Have only read two or three levels deep into the comments, so forgive me if this has been posted before, but Re: German attitudes towards toilets, what about the so-called "viewing shelf" found in various Continental toilets. Picture and article to follow:

Picture:



Article: German Toilets (http://web.archive.org/web/20041124052835/http://www.spies.com/~scott/misc/toilet.htm)


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(Anonymous)
Thu, Apr. 7th, 2005 06:58 pm (UTC)
Re: What about weird German Toilets

Hm, didn't like my archive.org link... but you can cut and paste it if you want.


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loosechanj
loosechanj
LooseChanj
Thu, Apr. 7th, 2005 08:40 pm (UTC)

They may know how to crap, but japanese sexuality still freaks me out.


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k9d
k9d
STRPSE K9D
Thu, Apr. 7th, 2005 09:38 pm (UTC)
i want a "denki poto"

warm tea is such a luxery, at work i have an electric cup warmer and a nice tea-cup with a top (thank you grandma :)

but at home i'm always wishing for a convienient solution ...

i couldn't even google anything about these ... is there another name? an item seriously not for export?!


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mongoltrophies
mongoltrophies
yasser mohammed apoplipo
Thu, Apr. 7th, 2005 10:36 pm (UTC)
Follie Aprilis

Apple Japan made an annoucement about a toilet seat which they later withdrew (as per Apple's MO), but it looks to still be coming out in a few weeks. You plug your iPod into it and it plays music to cover embarrassing sounds. Takes care of smells, too.


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polycat
polycat
polyhymnia gene marie mundactyl
Thu, Apr. 7th, 2005 10:46 pm (UTC)

nyc has been recycling for years (yes, there was a brief respite of glass and plastic recycling recently, but it was only a year or less, i think, in 02), and fresh kills has been closed since 01.


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eveninginmadrid
eveninginmadrid
two or three vowels
Thu, Apr. 7th, 2005 11:33 pm (UTC)
Just an FYI

In the buildings of the Google headquarters in Mountain View, CA they have imported and installed Japanese washlet toilets in the stalls of the men's and women's restrooms! This means we can enjoy all that pleasure and freshness, every day on the job!


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sparkligbeatnic
sparkligbeatnic
Fri, Apr. 8th, 2005 07:41 am (UTC)

Given the choice between "chair" and "squat" public toilets, all else being equal, I will take the "squat" toilet every time. In addition to being more hygenic, squatting seems like a much more natural way to defecate and it feels like one can evacuate one's bowls much more completely and efficiently than when sitting in a chair. In more "primitve" parts of Asia you'll often find that a trough of water and gourd are provided so that one can give one's private parts a splash, which does just as well if not better than a bidet.

At the same time squatting provides my lower back and legs with a pleasurable and healthy stretch. It's an example of how an old technology is actually much higher tech than a novel one in its suitability to the human condition.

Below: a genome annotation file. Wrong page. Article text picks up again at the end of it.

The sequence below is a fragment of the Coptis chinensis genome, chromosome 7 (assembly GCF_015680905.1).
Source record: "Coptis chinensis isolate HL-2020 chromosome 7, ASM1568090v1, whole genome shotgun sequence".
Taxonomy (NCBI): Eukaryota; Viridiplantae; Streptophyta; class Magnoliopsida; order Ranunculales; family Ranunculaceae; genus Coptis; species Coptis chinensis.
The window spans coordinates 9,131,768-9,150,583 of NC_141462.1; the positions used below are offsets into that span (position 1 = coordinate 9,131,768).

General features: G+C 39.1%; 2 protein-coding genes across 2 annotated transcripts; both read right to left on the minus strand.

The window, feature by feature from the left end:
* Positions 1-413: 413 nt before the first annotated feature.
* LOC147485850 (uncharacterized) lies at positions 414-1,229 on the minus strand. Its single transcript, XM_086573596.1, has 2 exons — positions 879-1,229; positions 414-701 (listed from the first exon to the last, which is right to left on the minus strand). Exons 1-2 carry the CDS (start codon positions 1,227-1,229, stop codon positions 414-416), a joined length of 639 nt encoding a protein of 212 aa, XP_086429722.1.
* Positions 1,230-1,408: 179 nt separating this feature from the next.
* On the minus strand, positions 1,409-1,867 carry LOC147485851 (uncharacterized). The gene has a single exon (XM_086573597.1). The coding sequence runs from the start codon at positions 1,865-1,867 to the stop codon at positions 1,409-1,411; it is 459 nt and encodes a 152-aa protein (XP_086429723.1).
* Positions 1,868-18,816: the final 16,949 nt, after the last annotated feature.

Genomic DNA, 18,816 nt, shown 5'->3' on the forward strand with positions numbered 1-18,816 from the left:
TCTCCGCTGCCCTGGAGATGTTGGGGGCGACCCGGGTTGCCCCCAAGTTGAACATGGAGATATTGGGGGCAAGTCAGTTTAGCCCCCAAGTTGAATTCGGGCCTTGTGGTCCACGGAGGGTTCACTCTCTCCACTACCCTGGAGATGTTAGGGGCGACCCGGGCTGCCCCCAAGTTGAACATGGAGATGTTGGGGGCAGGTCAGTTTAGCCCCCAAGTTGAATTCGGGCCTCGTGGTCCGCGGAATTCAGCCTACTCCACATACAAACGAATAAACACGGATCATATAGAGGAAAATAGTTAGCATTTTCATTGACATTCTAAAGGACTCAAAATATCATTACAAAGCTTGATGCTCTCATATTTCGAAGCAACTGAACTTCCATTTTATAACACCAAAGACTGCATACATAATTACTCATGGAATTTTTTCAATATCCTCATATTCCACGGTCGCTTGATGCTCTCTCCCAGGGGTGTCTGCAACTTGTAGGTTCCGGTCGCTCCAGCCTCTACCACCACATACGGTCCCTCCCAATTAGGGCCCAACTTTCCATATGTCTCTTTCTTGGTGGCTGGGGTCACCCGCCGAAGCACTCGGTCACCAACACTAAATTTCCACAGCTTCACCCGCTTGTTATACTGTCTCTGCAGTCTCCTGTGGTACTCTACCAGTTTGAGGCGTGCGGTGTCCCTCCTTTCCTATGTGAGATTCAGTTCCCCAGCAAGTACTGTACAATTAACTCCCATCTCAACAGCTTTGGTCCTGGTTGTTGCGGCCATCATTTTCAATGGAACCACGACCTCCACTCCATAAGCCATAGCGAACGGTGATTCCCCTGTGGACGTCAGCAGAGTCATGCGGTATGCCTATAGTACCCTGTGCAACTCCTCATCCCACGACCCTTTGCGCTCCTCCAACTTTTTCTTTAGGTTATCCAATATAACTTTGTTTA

Having used squat toilets for some time in various old houses I stayed in, I began to feel that the "chair" toilet reflects a culture out of touch with human physiology.

Another example of "low" tech sometimes being higher tech than "high" tech is the bicycle. The bicycle is much higher tech than the automobile when considered from the human and social standpoints.


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imomus
imomus
imomus
Fri, Apr. 8th, 2005 08:50 am (UTC)

Kraftwerk seem to have come to the same conclusion. They 'evolved' from songs about cars, to songs about trains, to songs about spacelab, to, finally, songs about bicycles.


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sparkligbeatnic
sparkligbeatnic
Fri, Apr. 8th, 2005 08:06 am (UTC)


A related anecdote. When I was a student, I rented rooms from an upper-middle class Latvian Jewish couple who had managed to escape to and settle in Canada. The husband was obsessed by the Japanese hi-tech bidet toilets and had collected pamphlets from all the major makers. His dream was to introduce these toilets to the North American market. He doesn't seem to have gotten very far with putting this into practice.


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imomus
imomus
imomus
Fri, Apr. 8th, 2005 08:49 am (UTC)

Instructions: first replace American population. Then replace American toilets.


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(Anonymous)
Fri, Apr. 8th, 2005 04:50 pm (UTC)
Denki Poto USA

That thing sounded awesome to me too, so I did some googling and found a Japanese Manufacturer (Zojirushi, no surprise there...) So I then looked up their English language site, expecting to be disappointed (as when I looked for a non-boring looking electric kettle in the states last year) but lo and behold, I present to you: Electric Dispensing Pots!

http://www.zojirushi.com/elepots.html


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(Anonymous)
Fri, Apr. 8th, 2005 06:37 pm (UTC)
Re: Denki Poto USA

Another example of hygiene AND creative recycling:

From the Zojirushi USA site:

Helpful Hints!

"Used tea leaves as deodorizer"
If you feel your shoes smell bad, you can use used tea leaves that've been dried in the sun for one day. Put them inside your shoes and leave them overnight. Dried leaves will help get rid of the smell.


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(Anonymous)
Thu, May. 19th, 2005 07:52 pm (UTC)

The autor of japanize your ass !!

Dear Sir or madam,

you wrote a very fine newspaper articel.

Theres a German Homepage for this products you told from.
They deliver all item in 220 V versions.

If you want you can visit:

www.japanische-toilette.de

Perhaps you can add this to your article.

Yours sincerly

Robert


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(Anonymous)
Fri, Dec. 2nd, 2005 01:18 pm (UTC)
www.japanische-toilette.de

The prices at www.japanische-toilette.de are ludicrous! Better to buy from America or Canada or Japan and pay the postage costs and buy a transformer....

Anyone know of somewhere in Europe/Britain selling these wonderful things at a more reasonable price? I spent a couple of years in Japan and fitted one in my flat. I really liked it and would love to have one here.


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hello - (Anonymous) Expand